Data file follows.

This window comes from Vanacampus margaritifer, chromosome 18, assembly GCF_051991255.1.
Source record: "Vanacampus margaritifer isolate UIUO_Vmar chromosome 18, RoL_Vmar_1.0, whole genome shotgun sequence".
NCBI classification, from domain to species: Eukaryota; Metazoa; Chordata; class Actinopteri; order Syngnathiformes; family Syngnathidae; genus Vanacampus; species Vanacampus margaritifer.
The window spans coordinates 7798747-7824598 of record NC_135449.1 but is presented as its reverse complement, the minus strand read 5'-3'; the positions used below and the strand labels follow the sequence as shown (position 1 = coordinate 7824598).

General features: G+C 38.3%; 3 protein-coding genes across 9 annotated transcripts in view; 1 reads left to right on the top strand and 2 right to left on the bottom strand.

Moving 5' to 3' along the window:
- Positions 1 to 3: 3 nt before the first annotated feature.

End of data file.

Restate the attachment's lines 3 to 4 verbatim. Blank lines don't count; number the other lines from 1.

NCBI classification, from domain to species: Eukaryota; Metazoa; Chordata; class Actinopteri; order Syngnathiformes; family Syngnathidae; genus Vanacampus; species Vanacampus margaritifer.
The window spans coordinates 7798747-7824598 of record NC_135449.1 but is presented as its reverse complement, the minus strand read 5'-3'; the positions used below and the strand labels follow the sequence as shown (position 1 = coordinate 7824598).